EG Monthly published a great article of my second book, Eden’s Revelation and the on-going AFWS film project of my first book, The Second Tree. Shooting is starting in Uganda next month. Thanks Kate Phillips for a great interview!

5 Tips for Beating Plot Holes

You’re screwed! There’s absolutely no motivation for your villain to kill this hapless victim, but you need him dead. Do you create some contrived deus ex machina intervention or introduce a new character to ‘off’ the poor soul? Meanwhile you need the hero to be in two places at once and the death beam on the alien moon already discharged two chapters ago. You’re running out of ideas and everything seems over-plotted. What can you do?

Here’s what I do:

1. Fill plot holes with potholes: OK, that was pretty hokey but I live in Rhode Island, where VW Bugs go missing on the highway. Despite the potential wheel damage, when I’m stuck on a plot point I get on the road and drive. There’s something about the distraction of highway driving that allows your mind to focus on solutions better. I always keep my (hands free!) phone set to voice texting, and I send myself ideas. Yes, I know there’s probably ten better tools available but it’s what works for me. But make sure to drive alone. And turn off the radio or listen to something ambient with ignorable lyrics. Oh, and avoid traffic. Anger and brainstorming make poor bedfellows.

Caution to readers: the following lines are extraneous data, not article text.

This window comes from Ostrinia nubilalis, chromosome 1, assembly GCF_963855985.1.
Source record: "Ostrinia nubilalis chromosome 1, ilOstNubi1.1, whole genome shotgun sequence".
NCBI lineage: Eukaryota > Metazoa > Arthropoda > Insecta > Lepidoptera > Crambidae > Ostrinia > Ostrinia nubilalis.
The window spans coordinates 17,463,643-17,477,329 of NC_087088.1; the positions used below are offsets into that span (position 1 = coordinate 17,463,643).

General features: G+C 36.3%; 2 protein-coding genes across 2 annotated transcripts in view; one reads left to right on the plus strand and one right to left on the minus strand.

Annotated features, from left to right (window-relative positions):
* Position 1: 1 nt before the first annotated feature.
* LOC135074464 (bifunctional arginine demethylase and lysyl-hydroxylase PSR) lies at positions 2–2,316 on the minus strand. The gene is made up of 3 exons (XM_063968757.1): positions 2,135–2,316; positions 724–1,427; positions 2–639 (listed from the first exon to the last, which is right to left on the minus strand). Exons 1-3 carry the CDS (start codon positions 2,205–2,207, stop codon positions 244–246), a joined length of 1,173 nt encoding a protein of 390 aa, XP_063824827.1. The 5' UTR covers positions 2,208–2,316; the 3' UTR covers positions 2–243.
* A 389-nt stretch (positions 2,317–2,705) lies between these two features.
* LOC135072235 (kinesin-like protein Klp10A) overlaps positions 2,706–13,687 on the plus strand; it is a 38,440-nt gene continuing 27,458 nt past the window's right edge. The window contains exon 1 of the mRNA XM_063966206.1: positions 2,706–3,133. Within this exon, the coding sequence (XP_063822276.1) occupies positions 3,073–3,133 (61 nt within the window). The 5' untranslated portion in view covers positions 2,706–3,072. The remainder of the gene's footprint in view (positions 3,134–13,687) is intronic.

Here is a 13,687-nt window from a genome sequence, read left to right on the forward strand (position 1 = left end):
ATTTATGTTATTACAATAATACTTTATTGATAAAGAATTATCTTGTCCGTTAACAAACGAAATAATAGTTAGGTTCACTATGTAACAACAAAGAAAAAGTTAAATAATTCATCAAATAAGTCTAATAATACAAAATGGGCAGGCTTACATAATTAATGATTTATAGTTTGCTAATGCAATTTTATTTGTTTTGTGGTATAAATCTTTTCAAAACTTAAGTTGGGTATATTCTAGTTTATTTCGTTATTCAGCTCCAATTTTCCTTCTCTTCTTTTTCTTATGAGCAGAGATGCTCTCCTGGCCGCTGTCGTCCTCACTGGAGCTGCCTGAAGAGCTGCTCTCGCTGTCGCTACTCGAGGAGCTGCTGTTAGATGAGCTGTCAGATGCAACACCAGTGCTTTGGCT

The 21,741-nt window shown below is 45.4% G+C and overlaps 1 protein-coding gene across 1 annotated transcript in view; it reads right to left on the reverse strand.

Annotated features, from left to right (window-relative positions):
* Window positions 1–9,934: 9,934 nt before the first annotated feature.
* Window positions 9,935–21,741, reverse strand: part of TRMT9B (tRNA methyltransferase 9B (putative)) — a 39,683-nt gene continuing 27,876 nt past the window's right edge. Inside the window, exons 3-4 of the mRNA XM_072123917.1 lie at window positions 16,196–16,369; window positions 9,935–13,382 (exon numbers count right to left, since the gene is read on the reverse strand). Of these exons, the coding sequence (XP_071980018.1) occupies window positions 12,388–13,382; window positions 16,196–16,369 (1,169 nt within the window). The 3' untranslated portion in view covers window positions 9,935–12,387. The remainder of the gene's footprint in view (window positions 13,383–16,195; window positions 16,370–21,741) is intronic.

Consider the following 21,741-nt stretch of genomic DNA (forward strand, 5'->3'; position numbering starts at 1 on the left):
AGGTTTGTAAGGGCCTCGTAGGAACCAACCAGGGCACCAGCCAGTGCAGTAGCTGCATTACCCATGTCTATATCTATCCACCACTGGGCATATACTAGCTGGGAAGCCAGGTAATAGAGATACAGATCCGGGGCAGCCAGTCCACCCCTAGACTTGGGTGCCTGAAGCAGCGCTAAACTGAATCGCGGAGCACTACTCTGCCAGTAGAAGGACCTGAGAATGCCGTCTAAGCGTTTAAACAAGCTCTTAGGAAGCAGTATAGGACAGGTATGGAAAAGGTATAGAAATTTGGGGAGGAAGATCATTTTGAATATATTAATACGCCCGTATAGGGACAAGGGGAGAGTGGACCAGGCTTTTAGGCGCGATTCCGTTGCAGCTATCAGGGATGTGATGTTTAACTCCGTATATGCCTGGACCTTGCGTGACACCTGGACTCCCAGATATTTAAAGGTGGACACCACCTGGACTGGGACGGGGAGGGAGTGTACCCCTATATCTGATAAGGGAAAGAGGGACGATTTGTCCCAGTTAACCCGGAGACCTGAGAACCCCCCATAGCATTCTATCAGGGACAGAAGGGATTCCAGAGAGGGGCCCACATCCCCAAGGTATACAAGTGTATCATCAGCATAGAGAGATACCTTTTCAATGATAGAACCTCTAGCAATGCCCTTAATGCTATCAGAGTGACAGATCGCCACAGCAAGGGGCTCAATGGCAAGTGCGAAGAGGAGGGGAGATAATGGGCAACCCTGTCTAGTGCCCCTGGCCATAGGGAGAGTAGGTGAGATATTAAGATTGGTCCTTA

2. Look to history: Do a little research. Study past news for conditions or locations similar those in your story and you just might stumble across a solution that has already occurred historically. But don’t just copy it – adapt it in a plausible way. This works especially well if your story takes place in a unique setting. In the second book of The Order Series, ‘Eden’s Revelation’, I needed a justifiable reason for the US military to occupy a ready-made base in the Greater Middle East, and I wasn’t super-familiar with the region. I researched the history of military bases in the area and, voila! Enter the Kyrgyzstani Transit Center at Manas, an air base that the US once occupied until poor relations and an expiring lease with Kyrgyzstan forced us out. It worked perfectly as a mechanism to stage US forces in the region under a new, fictional agreement with the Kyrgyzstanis. It also provided the motivation I needed for them to stay in the region despite pressure from the Chinese.

3. Condense the plot on index cards: I’ve used cards or scraps of papers to help myself out of plot holes before, especially when sequencing is blocking me. I’ve written down character names, chapter numbers and even event blurbs so I could lay them out on the table and order/reorder them. This helps visualize the plot holes spatially and better resolve how to fill them. The holes become gaps, and the solutions become bridges. And honestly there’s something